Some think the proper time to begin a year is connected in some way to the vernal equinox. This is based on a series of assumptions.
First, there are those who take the term “tequfah” (H8622) from Exodus 34:22, translated as “end”, in conjunction with (H8141), “shameh” translated as “year’s”, and conclude that this means “equinox”. There is a yearly cycle. It is a point in the continual sequence where an observable event indicates the completion and restart. But defining “year’s end” as equinox is in no way supported. And if it were, where is the other witness? No other scripture defines equinox as the time to begin a year, despite the occurrence of “tequfah” several other times in scripture.
Seriously, have you ever looked out the window and said, “oh, look–there’s the equinox!” No. It can be determined; so can a lot of other astrological intervals. But astrology is not astronomy. Scripture does not instruct us to observe what cannot be seen.
Genesis 1:14-19 tells us to look to the great lights: sun, moon, and stars. When taken in relationship, they build a platform of witnesses. You can see the lights. You can see the signs they give us. Studying those signs is called astronomy, the first science and original time-keeping.
You cannot “see” which constellation the sun is “in”.
You cannot “see” the lunar conjunction.
You cannot “see” the vernal equinox.
These are all astrology, pseudo-astronomy.
If you accept the instructions given in Genesis and repeated elsewhere, you will find visible indicators to follow. Nowhere in Scripture are we told to look for an equinox.
When we find the right place to begin the year by observing astronomy, we find multiple perplexing riddles solved. The question of how many months in a year is dictated clearly. No more quandary about stellar precession, about twelve or thirteen months, about whether to start first after, closest to, or which phase to begin with. No more wondering about the “metonic cycle”.
To most of us, trying to decide where the year originally started is like trying to find the end of a rubber band. We can examine it ever so carefully, but establishing a beginning seems quite arbitrary.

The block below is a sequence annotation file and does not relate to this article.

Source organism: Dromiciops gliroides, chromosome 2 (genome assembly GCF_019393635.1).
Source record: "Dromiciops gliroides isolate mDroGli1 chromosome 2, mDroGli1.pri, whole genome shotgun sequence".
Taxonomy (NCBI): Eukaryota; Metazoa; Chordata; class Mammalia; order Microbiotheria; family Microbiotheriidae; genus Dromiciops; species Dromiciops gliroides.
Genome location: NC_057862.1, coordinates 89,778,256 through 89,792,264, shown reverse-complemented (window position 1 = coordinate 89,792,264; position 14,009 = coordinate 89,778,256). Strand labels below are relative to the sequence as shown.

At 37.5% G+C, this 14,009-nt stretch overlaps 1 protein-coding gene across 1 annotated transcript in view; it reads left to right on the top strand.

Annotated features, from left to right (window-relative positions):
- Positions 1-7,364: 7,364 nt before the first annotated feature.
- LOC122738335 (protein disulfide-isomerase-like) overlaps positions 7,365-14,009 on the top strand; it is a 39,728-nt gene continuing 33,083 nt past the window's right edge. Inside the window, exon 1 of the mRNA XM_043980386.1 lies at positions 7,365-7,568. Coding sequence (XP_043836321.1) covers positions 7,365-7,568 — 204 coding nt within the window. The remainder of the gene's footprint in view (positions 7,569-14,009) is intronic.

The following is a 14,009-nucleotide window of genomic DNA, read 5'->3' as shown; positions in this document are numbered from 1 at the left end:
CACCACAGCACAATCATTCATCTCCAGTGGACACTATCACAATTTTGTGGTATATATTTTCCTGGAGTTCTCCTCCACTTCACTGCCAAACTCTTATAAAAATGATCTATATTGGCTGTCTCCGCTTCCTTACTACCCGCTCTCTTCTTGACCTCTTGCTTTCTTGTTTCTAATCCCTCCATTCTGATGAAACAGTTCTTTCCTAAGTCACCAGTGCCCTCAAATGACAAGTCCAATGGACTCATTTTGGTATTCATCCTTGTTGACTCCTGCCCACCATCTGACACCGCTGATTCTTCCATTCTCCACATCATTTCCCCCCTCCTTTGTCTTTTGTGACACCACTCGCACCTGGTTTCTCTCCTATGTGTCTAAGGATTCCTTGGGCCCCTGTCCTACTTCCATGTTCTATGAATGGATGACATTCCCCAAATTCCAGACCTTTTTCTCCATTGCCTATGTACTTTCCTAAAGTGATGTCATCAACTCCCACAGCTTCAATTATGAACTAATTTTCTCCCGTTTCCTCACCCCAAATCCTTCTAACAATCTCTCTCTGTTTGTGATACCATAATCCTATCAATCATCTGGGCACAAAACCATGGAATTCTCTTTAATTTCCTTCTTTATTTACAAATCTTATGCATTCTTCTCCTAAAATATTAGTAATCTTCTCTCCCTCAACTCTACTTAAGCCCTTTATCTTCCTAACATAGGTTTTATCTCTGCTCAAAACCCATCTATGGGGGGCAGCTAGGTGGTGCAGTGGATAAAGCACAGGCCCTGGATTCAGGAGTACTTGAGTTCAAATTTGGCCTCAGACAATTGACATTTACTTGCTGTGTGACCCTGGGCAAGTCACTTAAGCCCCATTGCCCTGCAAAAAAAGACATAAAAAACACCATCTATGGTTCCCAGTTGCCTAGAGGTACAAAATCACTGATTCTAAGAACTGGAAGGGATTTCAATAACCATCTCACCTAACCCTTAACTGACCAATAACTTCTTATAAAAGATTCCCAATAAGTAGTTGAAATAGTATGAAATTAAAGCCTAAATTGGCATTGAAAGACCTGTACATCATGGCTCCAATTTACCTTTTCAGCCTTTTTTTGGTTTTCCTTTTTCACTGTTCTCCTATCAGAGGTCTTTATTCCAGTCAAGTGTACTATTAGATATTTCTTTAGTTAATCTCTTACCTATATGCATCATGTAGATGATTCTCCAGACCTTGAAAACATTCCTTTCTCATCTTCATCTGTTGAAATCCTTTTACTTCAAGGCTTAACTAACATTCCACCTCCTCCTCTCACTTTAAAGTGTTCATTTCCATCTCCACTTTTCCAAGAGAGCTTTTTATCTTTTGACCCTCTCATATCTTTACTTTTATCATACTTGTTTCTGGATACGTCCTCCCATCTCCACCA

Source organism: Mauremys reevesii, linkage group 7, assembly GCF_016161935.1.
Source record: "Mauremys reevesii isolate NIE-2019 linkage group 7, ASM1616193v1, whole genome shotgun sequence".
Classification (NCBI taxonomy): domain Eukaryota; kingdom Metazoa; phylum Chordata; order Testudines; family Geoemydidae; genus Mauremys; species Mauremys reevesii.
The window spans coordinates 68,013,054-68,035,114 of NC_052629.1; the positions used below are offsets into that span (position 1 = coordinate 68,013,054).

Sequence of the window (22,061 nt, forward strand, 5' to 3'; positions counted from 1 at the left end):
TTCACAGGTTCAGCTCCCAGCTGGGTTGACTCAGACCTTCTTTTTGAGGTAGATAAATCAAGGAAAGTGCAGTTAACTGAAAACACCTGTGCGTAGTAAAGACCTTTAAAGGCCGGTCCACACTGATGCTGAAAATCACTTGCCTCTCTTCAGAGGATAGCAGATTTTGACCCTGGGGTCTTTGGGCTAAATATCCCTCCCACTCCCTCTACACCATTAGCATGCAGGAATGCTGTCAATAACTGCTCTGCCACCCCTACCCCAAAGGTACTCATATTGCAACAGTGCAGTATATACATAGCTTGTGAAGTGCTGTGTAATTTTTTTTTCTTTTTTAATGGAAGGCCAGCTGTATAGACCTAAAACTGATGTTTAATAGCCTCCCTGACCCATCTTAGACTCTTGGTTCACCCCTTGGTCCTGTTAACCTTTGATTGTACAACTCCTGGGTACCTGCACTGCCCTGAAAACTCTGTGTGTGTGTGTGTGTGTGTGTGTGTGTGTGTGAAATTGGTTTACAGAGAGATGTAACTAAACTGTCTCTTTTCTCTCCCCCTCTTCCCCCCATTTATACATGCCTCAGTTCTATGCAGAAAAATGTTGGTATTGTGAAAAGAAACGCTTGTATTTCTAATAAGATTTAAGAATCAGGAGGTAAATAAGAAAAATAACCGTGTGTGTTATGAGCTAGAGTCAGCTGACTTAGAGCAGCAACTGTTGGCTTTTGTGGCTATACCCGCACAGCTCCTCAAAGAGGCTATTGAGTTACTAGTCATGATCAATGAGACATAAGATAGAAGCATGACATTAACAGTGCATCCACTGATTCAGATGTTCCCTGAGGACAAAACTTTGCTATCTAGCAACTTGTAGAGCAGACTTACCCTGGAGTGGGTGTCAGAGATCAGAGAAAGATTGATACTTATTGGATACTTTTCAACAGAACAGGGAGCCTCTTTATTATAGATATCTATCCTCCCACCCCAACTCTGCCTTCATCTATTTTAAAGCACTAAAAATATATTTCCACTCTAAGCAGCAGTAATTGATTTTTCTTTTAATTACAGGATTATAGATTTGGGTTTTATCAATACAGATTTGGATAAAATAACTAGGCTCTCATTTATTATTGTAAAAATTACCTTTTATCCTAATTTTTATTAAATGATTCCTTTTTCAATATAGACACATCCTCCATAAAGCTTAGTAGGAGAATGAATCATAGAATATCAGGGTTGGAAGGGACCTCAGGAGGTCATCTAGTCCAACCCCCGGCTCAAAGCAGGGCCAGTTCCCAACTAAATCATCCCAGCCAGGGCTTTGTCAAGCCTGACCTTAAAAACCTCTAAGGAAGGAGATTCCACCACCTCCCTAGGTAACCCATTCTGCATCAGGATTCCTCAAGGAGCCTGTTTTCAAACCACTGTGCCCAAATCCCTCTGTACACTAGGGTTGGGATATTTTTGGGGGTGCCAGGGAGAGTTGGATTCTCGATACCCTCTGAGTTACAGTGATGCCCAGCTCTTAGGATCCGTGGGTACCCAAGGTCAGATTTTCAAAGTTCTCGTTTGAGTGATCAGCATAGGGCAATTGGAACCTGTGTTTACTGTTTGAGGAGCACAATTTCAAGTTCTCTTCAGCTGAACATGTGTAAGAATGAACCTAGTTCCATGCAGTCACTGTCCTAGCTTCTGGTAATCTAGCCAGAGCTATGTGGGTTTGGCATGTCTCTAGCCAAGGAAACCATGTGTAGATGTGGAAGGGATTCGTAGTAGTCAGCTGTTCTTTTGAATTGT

We know that January 1 is out; March 1 is not even assumed by the pagans, though it is clearly closer. March 21 is not a consistent formula. Where then?
And next, there are those who say that we can indeed “see” the equinox. I find that the equinox does not exist. It is not a real thing. Some claim that it is real–it is the center line dividing the earth. Well, the earth is real, and whether it is a globe or not, there is a center line dividing it equally in the middle.
But that does not make it real. There is a line around my forearm dividing equally the distance between my elbow and my wrist. That is just math. Can you see the line? No. Can you measure and find the line? yes. But there is still no line. If I tattooed it on my arm, it still would be a mathematical idea and not a reality. And it is just so with the equinox.
During the lives of the early patriarchs, vis. Abraham, Isaac, and Jacob, there were pagan priests holding power over the masses through hidden knowledge. Like keeping time by things unseeable. This is clever, but it is not Scriptural. Nor is it necessary. Adam was told to keep time by the lights. He didn’t look for the stars in the daytime. He did not look for the moon at conjunction. He did not try to see what wasn’t there to look at. He didn’t have a stick cut to a certain length which he used to figure out what was up there to tell him when to do what. He did not hold it at a 33 degree angle in relation to anything. That was Nimrod doing that.
Let me make you a proposal. Throw away the pagan counterfeit equinox. Just let go of it. Let it go. And then look for where to start a year according to Scripture. And if it leads you back to the equinox, and you can follow it for a hundred years with no self-conflict in the pattern, and you can provide solid scriptural explanations for it, then I will happily consider it. But not before. And neither should you. Keep looking. The Father did not make sabbath observance impossible for any generation.
To conclude, How we keep time according to Scripture must honor the following principles:
•Following an astronomical principle properly not will lead you into a pattern that breaks itself after a few years. You can plot it out using software and verify it before you build your life on it for the first day.
•There are things in Scripture that are not readily revealed. Timekeeping is rather subtly presented. But the principles are given, and if we limit ourselves to them, it will fit with astronomy and Scripture and sense, and be consistent.
•The better you understand astronomy, the simpler it gets. It is not something you have to build tools to track. Any child with fingers can track it if they are shown how. Unless they insist on imposing an interpretation into Exodus 34:22 that just isn’t there.
Sometimes we can’t see the answer because our hypothesis gets in the way.